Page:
Different readers must have read Three Cups of Tea with varied perceptions and with different take-away lessons. Their impression and understanding is probably informed by their educational, professional, geographic, ethnic, and national backgrounds, as well as their knowledge of the geographies and cultures of Pakistan and Afghanistan, and, further, through awareness of past and current American involvement in these regions and its motives. However, not all readings of this book are equal and not all facts and lessons taken from the book are of value.
There is no doubt that the book presents a remarkable story of courage and compassion. The purpose of this review is not to question those values nor is it deny the personal struggles of the main character, Greg Mortenson, as depicted in the book. Rather, it is to scrutinize the cultural discourse and solutions through ‘development’ and ‘humanitarian intervention’ offered in it. As New York Times‘ bestseller, Three Cups of Tea has become quite the canon for policy makers, social workers and school teachers in many institutions. It has been published in two condensed versions for kids aged 4-8 and 8-13 in the year 2009, and has been a required reading not for only school kids and students majoring in social work studies, but also for senior commanding officers in the US military (according to the official website of the book). The availability of this book and its condensed editions in both original and pirated formats being sold in numerous bookstores throughout South Asian cities further indicates its increasing popularity. That makes it even more critical to carefully analyze the message of the book.
A particularly insightful approach to engage with this book is to examine its underlying normative assumptions and politics against the backdrop of the cultural discourse that is being utilized to justify ongoing American hegemonic expansionism. Such critical engagement is very relevant to how our humanitarian activists, policy makers, and general concerned audience understand these regions and its people. It is also relevant to the kind of measures we adopt in seeking to ‘solve’ the regions’ problems by deciding what precisely is the right thing to do, who should do it, and how.
Firstly, the book never questions the idea of “humanitarian” intervention by an imperial power like the US; it merely debates the method of such an intervention – that any military intervention should be accompanied by humanitarian reconstruction efforts, which would supposedly be a good thing for the local people and for the interest of American security. There is no reflection on Washington’s past record of military interventions and its outcomes in this argument, nor any appraisal of US motives and geo-strategic interests in the region. Yet before any other question is put forth, the legitimacy of humanitarian interventions should be interrogated: What gives a country – especially a country like the US with a terrible track record of militarism and human rights violations – the right to violate sovereignty of other countries in the name of ‘spreading democracy’ via so-called ‘humanitarian intervention’?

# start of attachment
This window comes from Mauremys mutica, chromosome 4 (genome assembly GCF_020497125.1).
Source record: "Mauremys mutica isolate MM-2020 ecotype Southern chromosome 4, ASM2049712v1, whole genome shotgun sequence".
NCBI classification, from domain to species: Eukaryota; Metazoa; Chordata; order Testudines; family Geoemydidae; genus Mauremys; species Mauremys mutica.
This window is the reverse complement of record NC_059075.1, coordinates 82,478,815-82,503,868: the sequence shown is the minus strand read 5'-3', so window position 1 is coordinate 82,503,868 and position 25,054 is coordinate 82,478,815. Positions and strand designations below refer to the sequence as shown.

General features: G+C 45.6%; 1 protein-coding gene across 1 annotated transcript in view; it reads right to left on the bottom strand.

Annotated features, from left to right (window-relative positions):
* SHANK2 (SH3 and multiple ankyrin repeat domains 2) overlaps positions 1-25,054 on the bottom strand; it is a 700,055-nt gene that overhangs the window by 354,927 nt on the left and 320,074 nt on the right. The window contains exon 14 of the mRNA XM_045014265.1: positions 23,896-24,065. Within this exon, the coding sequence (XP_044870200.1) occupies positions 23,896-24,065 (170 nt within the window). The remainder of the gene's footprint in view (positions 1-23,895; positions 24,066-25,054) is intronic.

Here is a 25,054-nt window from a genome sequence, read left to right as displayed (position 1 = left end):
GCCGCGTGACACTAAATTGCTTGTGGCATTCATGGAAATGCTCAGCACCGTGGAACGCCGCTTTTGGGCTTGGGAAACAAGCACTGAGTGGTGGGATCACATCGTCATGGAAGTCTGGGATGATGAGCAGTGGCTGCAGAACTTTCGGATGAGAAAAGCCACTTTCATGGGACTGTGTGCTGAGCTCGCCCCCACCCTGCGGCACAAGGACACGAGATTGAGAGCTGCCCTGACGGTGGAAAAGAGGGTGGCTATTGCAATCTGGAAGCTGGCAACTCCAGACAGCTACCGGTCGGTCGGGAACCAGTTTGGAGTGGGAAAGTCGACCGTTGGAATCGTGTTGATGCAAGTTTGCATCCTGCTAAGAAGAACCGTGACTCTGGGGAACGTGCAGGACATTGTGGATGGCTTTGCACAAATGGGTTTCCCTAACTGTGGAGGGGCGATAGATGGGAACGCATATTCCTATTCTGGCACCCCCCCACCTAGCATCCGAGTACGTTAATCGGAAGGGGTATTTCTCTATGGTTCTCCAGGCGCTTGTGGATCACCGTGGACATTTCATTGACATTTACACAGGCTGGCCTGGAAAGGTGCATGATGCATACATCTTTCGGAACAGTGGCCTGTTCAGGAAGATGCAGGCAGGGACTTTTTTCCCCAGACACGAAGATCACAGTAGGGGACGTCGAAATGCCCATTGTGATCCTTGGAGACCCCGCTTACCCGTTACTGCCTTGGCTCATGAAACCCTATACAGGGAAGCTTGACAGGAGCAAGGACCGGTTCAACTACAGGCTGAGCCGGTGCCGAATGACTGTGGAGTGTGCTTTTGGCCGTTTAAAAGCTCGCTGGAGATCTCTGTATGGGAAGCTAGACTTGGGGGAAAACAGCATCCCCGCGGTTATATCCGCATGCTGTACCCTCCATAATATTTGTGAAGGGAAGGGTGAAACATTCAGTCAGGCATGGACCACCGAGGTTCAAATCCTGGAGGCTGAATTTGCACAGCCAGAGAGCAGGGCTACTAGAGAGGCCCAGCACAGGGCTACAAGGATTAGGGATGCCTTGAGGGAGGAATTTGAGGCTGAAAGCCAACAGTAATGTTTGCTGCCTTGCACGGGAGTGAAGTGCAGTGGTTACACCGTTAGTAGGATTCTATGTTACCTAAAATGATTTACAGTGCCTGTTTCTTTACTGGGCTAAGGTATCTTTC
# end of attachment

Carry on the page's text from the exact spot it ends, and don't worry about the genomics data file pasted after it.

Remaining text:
Moreover, in explaining the cause of extremism and “terror”, the book conveniently disregards the messy political history of the regions – perhaps because this would point to the pivotal role that CIA, ISI, and Saudis played in creating the menace of terrorism and extremism, complicating the overly simplistic analysis of terrorism presented in the book. However, for any analysis of terror in Pakistan and Afghanistan, what should not be forgotten is that the Cold War was not fought in America nor Europe, but rather in regions like Pakistan and Afghanistan which are still paying the price of that war. In their efforts to combat Soviets, the US and its allies heavily funded and nurtured the highest number of extremists from militants in the region, because as Mahmood Mamdani points out in his book Good Muslim, Bad Muslim, they believed fanatics fight harder. The US wanted to give Soviets their own Vietnam. The policy of using right wing religious organizations to combat socialist-nationalist impulses and movements was already a long-established US strategy at play in the Middle East, before it was applied to the Afghan case.
Quoting a scholar from Pakistan, Mamdani also describes how a radical school curriculum was developed in an American university that was then taught to the children in Afghan refugee camps in Pakistan, particularly in the NWFP (now known as Khyber-Pakhtunkhwa) and the FATA regions. The same children then would be recruited for fighting against the Soviets. The Taliban are the second generation of these extremist militants that the CIA, ISI, and Saudis nurtured together, spending over six billion dollars and providing them with sophisticated weapons and training. Without understanding this history and the influence of external powers, one cannot understand the causes of terror in Pakistan and Afghanistan. Furthermore, it should be made clear that American intervention in these (and other) regions of the world are themselves a kind of terrorism, which then breeds more terror and violence in retaliation.